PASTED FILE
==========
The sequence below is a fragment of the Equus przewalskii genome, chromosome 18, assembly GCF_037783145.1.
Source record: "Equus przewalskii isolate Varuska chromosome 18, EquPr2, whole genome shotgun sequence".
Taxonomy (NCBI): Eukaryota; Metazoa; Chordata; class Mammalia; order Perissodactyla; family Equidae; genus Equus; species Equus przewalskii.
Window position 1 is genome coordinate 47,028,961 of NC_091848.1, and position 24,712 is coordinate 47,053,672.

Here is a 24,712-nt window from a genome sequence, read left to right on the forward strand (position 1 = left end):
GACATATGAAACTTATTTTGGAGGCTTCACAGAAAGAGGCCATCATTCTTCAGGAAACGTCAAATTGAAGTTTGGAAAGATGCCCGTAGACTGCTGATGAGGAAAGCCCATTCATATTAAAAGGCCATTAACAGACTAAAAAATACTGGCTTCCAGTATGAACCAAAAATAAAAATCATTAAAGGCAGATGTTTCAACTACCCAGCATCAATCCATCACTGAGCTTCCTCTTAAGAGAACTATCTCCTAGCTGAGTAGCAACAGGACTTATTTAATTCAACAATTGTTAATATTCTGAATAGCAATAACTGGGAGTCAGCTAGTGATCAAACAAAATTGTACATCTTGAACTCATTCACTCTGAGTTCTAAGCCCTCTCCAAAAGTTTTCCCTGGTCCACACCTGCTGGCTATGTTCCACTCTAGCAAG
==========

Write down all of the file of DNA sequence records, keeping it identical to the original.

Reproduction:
The sequence below is a fragment of the Equus przewalskii genome, chromosome 18, assembly GCF_037783145.1.
Source record: "Equus przewalskii isolate Varuska chromosome 18, EquPr2, whole genome shotgun sequence".
Taxonomy (NCBI): Eukaryota; Metazoa; Chordata; class Mammalia; order Perissodactyla; family Equidae; genus Equus; species Equus przewalskii.
Window position 1 is genome coordinate 47,028,961 of NC_091848.1, and position 24,712 is coordinate 47,053,672.

Here is a 24,712-nt window from a genome sequence, read left to right on the forward strand (position 1 = left end):
GACATATGAAACTTATTTTGGAGGCTTCACAGAAAGAGGCCATCATTCTTCAGGAAACGTCAAATTGAAGTTTGGAAAGATGCCCGTAGACTGCTGATGAGGAAAGCCCATTCATATTAAAAGGCCATTAACAGACTAAAAAATACTGGCTTCCAGTATGAACCAAAAATAAAAATCATTAAAGGCAGATGTTTCAACTACCCAGCATCAATCCATCACTGAGCTTCCTCTTAAGAGAACTATCTCCTAGCTGAGTAGCAACAGGACTTATTTAATTCAACAATTGTTAATATTCTGAATAGCAATAACTGGGAGTCAGCTAGTGATCAAACAAAATTGTACATCTTGAACTCATTCACTCTGAGTTCTAAGCCCTCTCCAAAAGTTTTCCCTGGTCCACACCTGCTGGCTATGTTCCACTCTAGCAAG